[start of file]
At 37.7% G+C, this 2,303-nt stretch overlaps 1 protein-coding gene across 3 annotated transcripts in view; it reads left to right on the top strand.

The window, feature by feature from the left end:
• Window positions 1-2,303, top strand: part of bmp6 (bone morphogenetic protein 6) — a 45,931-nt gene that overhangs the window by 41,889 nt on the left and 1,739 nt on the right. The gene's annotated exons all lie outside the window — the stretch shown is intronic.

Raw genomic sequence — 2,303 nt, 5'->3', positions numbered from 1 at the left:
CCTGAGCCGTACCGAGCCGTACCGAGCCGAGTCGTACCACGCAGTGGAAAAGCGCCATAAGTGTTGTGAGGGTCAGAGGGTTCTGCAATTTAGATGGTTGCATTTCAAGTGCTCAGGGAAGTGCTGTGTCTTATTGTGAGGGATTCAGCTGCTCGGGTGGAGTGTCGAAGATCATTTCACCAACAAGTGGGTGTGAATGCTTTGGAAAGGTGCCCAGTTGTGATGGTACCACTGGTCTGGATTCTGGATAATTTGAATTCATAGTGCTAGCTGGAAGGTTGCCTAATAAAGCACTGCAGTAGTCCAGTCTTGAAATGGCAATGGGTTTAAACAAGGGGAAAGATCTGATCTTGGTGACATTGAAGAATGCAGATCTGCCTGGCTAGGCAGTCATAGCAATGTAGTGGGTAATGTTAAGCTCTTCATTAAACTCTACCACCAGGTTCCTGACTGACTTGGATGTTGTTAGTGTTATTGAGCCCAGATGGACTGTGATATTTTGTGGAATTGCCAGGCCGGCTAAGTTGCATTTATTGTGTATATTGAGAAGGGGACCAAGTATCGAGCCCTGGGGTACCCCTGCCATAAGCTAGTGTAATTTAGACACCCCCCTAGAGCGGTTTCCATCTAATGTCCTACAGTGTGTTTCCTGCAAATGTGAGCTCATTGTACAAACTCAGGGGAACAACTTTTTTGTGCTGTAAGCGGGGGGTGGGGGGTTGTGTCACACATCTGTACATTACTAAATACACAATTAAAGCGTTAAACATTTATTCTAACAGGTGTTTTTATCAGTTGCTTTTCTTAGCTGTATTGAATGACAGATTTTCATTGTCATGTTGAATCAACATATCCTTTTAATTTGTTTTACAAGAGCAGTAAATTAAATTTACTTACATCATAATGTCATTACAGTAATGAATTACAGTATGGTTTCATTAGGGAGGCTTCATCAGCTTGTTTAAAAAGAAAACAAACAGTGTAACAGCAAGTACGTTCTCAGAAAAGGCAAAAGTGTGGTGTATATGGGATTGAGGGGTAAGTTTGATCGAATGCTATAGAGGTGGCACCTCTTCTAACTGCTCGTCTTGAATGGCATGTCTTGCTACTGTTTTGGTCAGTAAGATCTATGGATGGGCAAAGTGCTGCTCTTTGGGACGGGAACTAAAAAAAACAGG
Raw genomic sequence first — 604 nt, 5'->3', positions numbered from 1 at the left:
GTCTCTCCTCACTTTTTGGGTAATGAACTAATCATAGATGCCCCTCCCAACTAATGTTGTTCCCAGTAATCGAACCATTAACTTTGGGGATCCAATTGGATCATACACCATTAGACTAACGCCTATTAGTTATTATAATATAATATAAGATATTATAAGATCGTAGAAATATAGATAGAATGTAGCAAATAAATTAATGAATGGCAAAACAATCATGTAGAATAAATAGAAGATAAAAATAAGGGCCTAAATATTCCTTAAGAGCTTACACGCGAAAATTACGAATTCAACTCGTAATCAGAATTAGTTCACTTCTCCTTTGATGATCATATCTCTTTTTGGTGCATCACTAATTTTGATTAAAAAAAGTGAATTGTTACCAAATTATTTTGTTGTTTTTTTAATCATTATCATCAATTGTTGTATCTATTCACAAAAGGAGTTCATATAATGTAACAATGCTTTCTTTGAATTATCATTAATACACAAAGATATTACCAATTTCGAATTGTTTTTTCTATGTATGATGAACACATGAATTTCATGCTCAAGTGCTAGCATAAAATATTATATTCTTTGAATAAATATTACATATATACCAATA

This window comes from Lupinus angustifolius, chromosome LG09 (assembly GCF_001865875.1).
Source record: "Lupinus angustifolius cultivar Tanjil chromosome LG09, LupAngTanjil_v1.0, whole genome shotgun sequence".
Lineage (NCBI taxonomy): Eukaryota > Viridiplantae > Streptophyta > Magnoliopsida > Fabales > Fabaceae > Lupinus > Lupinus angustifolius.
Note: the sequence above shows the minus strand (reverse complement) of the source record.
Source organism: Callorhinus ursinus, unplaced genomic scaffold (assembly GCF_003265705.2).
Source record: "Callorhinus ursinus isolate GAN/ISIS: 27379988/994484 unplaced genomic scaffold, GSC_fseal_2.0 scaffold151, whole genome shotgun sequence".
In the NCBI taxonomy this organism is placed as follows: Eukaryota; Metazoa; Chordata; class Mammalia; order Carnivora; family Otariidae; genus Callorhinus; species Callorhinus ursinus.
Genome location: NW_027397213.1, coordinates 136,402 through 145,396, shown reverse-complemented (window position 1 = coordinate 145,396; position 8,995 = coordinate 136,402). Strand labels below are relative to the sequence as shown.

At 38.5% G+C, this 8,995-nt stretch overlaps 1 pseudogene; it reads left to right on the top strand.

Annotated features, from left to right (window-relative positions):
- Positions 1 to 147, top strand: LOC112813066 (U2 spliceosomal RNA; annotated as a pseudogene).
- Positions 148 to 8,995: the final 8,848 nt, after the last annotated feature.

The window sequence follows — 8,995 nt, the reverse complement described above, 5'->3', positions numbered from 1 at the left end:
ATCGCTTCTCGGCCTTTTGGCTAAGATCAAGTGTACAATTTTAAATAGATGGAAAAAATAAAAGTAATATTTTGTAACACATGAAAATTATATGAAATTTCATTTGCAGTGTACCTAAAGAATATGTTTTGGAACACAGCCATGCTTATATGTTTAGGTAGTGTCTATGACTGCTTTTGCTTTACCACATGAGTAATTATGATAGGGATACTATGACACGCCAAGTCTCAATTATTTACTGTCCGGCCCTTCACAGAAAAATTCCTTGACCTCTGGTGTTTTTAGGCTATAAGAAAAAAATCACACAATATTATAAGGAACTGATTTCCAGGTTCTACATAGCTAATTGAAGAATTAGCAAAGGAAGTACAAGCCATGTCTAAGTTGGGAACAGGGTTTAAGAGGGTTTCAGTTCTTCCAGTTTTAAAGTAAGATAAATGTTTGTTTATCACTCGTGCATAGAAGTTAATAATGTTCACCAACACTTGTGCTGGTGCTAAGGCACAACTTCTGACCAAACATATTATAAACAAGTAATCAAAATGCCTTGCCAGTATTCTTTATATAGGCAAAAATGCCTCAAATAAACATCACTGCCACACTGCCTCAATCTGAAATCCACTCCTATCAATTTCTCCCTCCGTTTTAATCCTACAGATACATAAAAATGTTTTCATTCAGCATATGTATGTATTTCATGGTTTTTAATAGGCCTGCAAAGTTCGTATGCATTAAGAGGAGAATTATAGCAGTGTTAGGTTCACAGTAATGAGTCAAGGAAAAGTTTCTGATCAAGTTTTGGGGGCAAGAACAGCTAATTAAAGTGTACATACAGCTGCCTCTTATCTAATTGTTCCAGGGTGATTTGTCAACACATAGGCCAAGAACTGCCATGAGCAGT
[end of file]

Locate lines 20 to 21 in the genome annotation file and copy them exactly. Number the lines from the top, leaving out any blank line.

The window sequence follows — 8,995 nt, the reverse complement described above, 5'->3', positions numbered from 1 at the left end:
ATCGCTTCTCGGCCTTTTGGCTAAGATCAAGTGTACAATTTTAAATAGATGGAAAAAATAAAAGTAATATTTTGTAACACATGAAAATTATATGAAATTTCATTTGCAGTGTACCTAAAGAATATGTTTTGGAACACAGCCATGCTTATATGTTTAGGTAGTGTCTATGACTGCTTTTGCTTTACCACATGAGTAATTATGATAGGGATACTATGACACGCCAAGTCTCAATTATTTACTGTCCGGCCCTTCACAGAAAAATTCCTTGACCTCTGGTGTTTTTAGGCTATAAGAAAAAAATCACACAATATTATAAGGAACTGATTTCCAGGTTCTACATAGCTAATTGAAGAATTAGCAAAGGAAGTACAAGCCATGTCTAAGTTGGGAACAGGGTTTAAGAGGGTTTCAGTTCTTCCAGTTTTAAAGTAAGATAAATGTTTGTTTATCACTCGTGCATAGAAGTTAATAATGTTCACCAACACTTGTGCTGGTGCTAAGGCACAACTTCTGACCAAACATATTATAAACAAGTAATCAAAATGCCTTGCCAGTATTCTTTATATAGGCAAAAATGCCTCAAATAAACATCACTGCCACACTGCCTCAATCTGAAATCCACTCCTATCAATTTCTCCCTCCGTTTTAATCCTACAGATACATAAAAATGTTTTCATTCAGCATATGTATGTATTTCATGGTTTTTAATAGGCCTGCAAAGTTCGTATGCATTAAGAGGAGAATTATAGCAGTGTTAGGTTCACAGTAATGAGTCAAGGAAAAGTTTCTGATCAAGTTTTGGGGGCAAGAACAGCTAATTAAAGTGTACATACAGCTGCCTCTTATCTAATTGTTCCAGGGTGATTTGTCAACACATAGGCCAAGAACTGCCATGAGCAGT